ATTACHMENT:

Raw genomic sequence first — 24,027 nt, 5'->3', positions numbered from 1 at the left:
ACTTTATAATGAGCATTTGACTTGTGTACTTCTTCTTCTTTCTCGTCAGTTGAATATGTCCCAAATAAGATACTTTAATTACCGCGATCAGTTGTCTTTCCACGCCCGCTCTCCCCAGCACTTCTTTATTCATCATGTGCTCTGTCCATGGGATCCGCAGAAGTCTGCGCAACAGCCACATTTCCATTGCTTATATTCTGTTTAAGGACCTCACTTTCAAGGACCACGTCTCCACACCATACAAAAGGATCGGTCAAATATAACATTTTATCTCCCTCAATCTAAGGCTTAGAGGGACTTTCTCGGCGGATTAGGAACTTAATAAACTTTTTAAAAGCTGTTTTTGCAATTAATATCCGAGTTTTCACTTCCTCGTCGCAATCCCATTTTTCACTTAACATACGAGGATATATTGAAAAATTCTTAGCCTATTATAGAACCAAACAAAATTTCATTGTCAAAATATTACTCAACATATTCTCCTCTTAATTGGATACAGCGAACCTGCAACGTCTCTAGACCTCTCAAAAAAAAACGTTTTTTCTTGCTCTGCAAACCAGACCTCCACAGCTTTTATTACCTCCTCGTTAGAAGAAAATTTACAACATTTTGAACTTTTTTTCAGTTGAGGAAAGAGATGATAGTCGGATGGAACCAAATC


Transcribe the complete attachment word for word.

Raw genomic sequence first — 24,027 nt, 5'->3', positions numbered from 1 at the left:
ACTTTATAATGAGCATTTGACTTGTGTACTTCTTCTTCTTTCTCGTCAGTTGAATATGTCCCAAATAAGATACTTTAATTACCGCGATCAGTTGTCTTTCCACGCCCGCTCTCCCCAGCACTTCTTTATTCATCATGTGCTCTGTCCATGGGATCCGCAGAAGTCTGCGCAACAGCCACATTTCCATTGCTTATATTCTGTTTAAGGACCTCACTTTCAAGGACCACGTCTCCACACCATACAAAAGGATCGGTCAAATATAACATTTTATCTCCCTCAATCTAAGGCTTAGAGGGACTTTCTCGGCGGATTAGGAACTTAATAAACTTTTTAAAAGCTGTTTTTGCAATTAATATCCGAGTTTTCACTTCCTCGTCGCAATCCCATTTTTCACTTAACATACGAGGATATATTGAAAAATTCTTAGCCTATTATAGAACCAAACAAAATTTCATTGTCAAAATATTACTCAACATATTCTCCTCTTAATTGGATACAGCGAACCTGCAACGTCTCTAGACCTCTCAAAAAAAAACGTTTTTTCTTGCTCTGCAAACCAGACCTCCACAGCTTTTATTACCTCCTCGTTAGAAGAAAATTTACAACATTTTGAACTTTTTTTCAGTTGAGGAAAGAGATGATAGTCGGATGGAACCAAATC